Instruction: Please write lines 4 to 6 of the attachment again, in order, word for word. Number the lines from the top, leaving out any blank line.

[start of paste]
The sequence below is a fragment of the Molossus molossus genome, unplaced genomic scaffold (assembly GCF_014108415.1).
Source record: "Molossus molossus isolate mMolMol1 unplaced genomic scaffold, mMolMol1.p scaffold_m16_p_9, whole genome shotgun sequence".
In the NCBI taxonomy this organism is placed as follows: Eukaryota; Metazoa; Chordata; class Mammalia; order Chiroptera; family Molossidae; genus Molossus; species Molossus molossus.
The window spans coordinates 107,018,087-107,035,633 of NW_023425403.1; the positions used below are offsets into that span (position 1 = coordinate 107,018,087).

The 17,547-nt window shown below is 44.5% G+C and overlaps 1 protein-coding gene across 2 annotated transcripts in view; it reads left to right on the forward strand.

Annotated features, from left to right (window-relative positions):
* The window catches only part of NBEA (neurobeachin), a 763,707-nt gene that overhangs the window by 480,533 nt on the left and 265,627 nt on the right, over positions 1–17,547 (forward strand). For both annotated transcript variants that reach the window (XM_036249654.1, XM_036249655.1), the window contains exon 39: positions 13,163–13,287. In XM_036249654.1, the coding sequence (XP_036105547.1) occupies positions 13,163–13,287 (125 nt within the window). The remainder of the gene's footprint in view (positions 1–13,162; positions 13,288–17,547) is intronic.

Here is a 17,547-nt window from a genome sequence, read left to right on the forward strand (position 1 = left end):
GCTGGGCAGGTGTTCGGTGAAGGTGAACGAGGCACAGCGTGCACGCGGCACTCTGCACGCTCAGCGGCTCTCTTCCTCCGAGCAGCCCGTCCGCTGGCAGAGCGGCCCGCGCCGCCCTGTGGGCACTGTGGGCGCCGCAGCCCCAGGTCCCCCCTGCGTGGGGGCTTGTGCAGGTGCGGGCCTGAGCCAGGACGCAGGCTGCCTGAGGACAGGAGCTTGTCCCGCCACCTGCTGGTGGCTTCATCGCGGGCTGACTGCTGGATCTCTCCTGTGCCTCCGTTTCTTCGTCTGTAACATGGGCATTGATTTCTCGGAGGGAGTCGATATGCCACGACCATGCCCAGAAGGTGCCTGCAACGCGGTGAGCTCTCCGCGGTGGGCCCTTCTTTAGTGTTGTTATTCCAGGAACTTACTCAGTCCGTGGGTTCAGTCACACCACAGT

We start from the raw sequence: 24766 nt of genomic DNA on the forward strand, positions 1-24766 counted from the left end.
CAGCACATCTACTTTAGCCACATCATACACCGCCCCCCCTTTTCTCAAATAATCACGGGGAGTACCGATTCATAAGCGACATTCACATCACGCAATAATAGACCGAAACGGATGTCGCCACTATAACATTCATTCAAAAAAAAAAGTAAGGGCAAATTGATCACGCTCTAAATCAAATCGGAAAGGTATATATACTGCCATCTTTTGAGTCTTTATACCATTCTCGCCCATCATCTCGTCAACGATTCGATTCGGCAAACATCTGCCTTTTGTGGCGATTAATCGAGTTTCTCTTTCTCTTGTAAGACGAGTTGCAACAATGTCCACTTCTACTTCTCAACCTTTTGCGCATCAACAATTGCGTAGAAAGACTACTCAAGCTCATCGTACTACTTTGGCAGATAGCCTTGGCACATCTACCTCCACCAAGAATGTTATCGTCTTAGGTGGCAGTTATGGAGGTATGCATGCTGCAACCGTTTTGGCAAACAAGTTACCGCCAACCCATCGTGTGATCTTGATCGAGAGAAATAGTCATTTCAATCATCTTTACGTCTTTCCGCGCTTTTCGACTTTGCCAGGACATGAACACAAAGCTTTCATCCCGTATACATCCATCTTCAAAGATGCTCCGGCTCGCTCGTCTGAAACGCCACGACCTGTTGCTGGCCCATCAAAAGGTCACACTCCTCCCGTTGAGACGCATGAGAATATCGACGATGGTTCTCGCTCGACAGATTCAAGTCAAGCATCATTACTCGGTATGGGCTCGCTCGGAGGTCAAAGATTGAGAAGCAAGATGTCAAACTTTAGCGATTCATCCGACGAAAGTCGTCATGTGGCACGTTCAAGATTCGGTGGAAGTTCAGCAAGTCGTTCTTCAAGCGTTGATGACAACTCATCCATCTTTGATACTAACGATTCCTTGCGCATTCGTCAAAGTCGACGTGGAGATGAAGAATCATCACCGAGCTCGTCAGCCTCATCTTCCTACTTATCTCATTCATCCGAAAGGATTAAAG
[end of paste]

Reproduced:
The window spans coordinates 107,018,087-107,035,633 of NW_023425403.1; the positions used below are offsets into that span (position 1 = coordinate 107,018,087).

The 17,547-nt window shown below is 44.5% G+C and overlaps 1 protein-coding gene across 2 annotated transcripts in view; it reads left to right on the forward strand.

Annotated features, from left to right (window-relative positions):